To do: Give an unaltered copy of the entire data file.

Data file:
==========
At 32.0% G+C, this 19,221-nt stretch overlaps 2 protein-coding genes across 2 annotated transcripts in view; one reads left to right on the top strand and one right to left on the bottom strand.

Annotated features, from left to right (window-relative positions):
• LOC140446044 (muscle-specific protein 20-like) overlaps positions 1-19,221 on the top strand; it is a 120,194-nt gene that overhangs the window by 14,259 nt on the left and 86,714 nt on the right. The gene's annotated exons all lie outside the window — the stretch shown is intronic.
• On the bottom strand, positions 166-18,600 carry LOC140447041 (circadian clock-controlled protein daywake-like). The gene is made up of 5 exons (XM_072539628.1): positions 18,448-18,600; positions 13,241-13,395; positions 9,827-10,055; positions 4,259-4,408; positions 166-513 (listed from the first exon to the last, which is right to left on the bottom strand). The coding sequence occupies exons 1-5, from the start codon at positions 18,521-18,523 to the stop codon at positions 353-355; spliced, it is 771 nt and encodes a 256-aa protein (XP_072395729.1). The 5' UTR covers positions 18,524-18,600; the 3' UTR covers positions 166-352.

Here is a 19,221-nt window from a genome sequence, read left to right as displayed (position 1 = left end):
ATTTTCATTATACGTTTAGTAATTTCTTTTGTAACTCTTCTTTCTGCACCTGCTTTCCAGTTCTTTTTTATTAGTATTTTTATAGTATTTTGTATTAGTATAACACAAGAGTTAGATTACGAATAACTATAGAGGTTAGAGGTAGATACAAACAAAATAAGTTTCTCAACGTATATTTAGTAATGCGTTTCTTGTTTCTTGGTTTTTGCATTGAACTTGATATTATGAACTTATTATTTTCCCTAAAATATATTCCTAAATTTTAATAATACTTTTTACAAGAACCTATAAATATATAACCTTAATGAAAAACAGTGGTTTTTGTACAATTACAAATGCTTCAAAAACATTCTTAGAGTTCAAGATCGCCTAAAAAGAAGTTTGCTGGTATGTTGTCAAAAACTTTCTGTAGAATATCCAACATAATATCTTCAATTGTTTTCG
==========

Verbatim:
At 32.0% G+C, this 19,221-nt stretch overlaps 2 protein-coding genes across 2 annotated transcripts in view; one reads left to right on the top strand and one right to left on the bottom strand.

Annotated features, from left to right (window-relative positions):
• LOC140446044 (muscle-specific protein 20-like) overlaps positions 1-19,221 on the top strand; it is a 120,194-nt gene that overhangs the window by 14,259 nt on the left and 86,714 nt on the right. The gene's annotated exons all lie outside the window — the stretch shown is intronic.
• On the bottom strand, positions 166-18,600 carry LOC140447041 (circadian clock-controlled protein daywake-like). The gene is made up of 5 exons (XM_072539628.1): positions 18,448-18,600; positions 13,241-13,395; positions 9,827-10,055; positions 4,259-4,408; positions 166-513 (listed from the first exon to the last, which is right to left on the bottom strand). The coding sequence occupies exons 1-5, from the start codon at positions 18,521-18,523 to the stop codon at positions 353-355; spliced, it is 771 nt and encodes a 256-aa protein (XP_072395729.1). The 5' UTR covers positions 18,524-18,600; the 3' UTR covers positions 166-352.

Here is a 19,221-nt window from a genome sequence, read left to right as displayed (position 1 = left end):
ATTTTCATTATACGTTTAGTAATTTCTTTTGTAACTCTTCTTTCTGCACCTGCTTTCCAGTTCTTTTTTATTAGTATTTTTATAGTATTTTGTATTAGTATAACACAAGAGTTAGATTACGAATAACTATAGAGGTTAGAGGTAGATACAAACAAAATAAGTTTCTCAACGTATATTTAGTAATGCGTTTCTTGTTTCTTGGTTTTTGCATTGAACTTGATATTATGAACTTATTATTTTCCCTAAAATATATTCCTAAATTTTAATAATACTTTTTACAAGAACCTATAAATATATAACCTTAATGAAAAACAGTGGTTTTTGTACAATTACAAATGCTTCAAAAACATTCTTAGAGTTCAAGATCGCCTAAAAAGAAGTTTGCTGGTATGTTGTCAAAAACTTTCTGTAGAATATCCAACATAATATCTTCAATTGTTTTCG